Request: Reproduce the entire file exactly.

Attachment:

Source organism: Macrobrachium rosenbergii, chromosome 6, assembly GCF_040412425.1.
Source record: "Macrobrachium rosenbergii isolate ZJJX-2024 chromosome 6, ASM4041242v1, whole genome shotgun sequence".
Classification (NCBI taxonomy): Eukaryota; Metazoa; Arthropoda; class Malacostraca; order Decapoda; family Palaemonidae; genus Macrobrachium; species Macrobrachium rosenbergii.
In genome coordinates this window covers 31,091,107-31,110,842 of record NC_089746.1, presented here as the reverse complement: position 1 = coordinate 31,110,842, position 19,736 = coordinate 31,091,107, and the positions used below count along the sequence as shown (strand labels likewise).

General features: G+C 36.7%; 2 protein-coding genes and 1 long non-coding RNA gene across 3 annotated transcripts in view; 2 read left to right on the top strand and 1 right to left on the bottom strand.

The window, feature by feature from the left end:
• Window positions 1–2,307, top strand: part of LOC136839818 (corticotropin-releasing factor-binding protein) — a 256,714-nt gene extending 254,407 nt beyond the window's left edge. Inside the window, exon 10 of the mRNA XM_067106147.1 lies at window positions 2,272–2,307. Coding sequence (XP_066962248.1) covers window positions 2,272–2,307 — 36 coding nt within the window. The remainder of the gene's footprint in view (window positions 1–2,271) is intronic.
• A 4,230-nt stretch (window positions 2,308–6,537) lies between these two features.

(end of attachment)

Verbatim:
Source organism: Macrobrachium rosenbergii, chromosome 6, assembly GCF_040412425.1.
Source record: "Macrobrachium rosenbergii isolate ZJJX-2024 chromosome 6, ASM4041242v1, whole genome shotgun sequence".
Classification (NCBI taxonomy): Eukaryota; Metazoa; Arthropoda; class Malacostraca; order Decapoda; family Palaemonidae; genus Macrobrachium; species Macrobrachium rosenbergii.
In genome coordinates this window covers 31,091,107-31,110,842 of record NC_089746.1, presented here as the reverse complement: position 1 = coordinate 31,110,842, position 19,736 = coordinate 31,091,107, and the positions used below count along the sequence as shown (strand labels likewise).

General features: G+C 36.7%; 2 protein-coding genes and 1 long non-coding RNA gene across 3 annotated transcripts in view; 2 read left to right on the top strand and 1 right to left on the bottom strand.

The window, feature by feature from the left end:
• Window positions 1–2,307, top strand: part of LOC136839818 (corticotropin-releasing factor-binding protein) — a 256,714-nt gene extending 254,407 nt beyond the window's left edge. Inside the window, exon 10 of the mRNA XM_067106147.1 lies at window positions 2,272–2,307. Coding sequence (XP_066962248.1) covers window positions 2,272–2,307 — 36 coding nt within the window. The remainder of the gene's footprint in view (window positions 1–2,271) is intronic.
• A 4,230-nt stretch (window positions 2,308–6,537) lies between these two features.